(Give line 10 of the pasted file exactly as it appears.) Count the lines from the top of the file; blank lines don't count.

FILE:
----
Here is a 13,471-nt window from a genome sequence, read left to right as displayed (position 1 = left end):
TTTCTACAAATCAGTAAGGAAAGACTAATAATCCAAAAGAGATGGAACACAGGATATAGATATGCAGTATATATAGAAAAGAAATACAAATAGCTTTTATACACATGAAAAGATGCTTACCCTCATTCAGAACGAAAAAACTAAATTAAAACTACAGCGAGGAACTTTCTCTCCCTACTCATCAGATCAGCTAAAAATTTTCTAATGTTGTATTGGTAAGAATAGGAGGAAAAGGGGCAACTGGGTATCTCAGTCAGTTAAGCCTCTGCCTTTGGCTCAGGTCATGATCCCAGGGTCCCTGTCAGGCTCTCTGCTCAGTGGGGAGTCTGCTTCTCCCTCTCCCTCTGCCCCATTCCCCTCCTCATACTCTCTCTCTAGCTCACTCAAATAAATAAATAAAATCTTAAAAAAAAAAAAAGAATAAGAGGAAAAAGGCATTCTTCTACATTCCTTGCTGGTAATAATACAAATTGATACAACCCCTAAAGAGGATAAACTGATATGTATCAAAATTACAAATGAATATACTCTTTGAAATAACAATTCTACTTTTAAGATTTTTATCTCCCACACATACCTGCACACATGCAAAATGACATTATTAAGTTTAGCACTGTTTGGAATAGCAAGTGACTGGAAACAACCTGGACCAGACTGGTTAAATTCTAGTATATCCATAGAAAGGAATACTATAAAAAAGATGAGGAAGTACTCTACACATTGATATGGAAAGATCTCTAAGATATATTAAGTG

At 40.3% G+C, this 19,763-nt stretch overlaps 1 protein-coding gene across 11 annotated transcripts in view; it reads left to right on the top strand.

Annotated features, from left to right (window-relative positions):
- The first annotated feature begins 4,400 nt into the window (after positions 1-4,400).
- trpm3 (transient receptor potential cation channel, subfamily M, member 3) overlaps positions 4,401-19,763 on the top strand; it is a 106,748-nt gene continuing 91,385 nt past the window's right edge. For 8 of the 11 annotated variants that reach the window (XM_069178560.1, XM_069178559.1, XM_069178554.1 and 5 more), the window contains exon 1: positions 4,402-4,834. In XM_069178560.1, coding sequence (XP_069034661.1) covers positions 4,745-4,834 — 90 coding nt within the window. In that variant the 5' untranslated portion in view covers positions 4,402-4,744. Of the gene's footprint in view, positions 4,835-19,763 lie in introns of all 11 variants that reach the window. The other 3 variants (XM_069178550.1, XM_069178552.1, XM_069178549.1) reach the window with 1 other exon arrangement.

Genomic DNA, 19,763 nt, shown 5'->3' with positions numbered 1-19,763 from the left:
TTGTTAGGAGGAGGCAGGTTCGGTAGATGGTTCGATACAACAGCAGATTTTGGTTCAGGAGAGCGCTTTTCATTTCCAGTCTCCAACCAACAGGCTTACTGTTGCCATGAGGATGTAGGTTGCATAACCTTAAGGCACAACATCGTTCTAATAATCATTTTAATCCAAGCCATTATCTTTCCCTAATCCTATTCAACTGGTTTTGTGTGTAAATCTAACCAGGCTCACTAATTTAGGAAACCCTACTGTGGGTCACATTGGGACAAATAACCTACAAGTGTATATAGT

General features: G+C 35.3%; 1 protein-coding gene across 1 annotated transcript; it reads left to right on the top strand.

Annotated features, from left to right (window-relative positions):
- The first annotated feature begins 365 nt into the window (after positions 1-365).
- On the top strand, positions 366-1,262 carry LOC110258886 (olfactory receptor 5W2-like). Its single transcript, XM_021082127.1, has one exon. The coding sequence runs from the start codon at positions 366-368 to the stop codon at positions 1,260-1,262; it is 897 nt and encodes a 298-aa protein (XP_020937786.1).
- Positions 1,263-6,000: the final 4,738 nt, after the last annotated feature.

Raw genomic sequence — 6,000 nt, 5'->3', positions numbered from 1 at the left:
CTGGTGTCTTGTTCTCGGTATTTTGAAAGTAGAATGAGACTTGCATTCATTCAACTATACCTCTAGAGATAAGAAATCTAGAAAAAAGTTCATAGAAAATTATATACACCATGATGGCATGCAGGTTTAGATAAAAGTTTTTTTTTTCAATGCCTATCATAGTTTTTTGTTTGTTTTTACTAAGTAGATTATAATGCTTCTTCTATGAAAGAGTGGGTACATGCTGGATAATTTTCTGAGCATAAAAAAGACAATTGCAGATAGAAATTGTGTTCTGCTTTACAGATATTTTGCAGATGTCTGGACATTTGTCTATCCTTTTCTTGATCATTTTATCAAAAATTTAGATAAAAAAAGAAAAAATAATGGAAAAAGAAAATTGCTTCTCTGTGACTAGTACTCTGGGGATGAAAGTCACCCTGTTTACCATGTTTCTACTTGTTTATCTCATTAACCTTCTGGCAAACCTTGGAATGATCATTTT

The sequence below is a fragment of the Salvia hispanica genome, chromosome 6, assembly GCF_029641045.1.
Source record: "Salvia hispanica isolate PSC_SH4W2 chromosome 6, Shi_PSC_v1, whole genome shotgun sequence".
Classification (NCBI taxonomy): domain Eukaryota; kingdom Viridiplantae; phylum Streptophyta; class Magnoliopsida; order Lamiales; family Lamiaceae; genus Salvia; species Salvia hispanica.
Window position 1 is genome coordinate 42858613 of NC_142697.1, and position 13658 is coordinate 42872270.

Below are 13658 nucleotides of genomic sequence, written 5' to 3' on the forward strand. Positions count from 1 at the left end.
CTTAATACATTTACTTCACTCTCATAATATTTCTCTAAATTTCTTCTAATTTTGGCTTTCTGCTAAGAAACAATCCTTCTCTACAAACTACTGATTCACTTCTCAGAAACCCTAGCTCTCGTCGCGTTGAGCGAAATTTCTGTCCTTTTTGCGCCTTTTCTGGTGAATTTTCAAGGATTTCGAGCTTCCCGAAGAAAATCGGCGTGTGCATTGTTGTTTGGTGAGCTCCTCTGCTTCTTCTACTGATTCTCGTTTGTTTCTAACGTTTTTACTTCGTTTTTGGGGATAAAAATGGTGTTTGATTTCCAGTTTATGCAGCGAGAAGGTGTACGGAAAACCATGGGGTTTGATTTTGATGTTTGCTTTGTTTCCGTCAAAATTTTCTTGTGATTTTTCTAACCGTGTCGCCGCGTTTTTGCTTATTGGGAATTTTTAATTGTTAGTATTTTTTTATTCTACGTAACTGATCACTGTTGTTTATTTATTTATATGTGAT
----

Annotated features, from left to right (window-relative positions):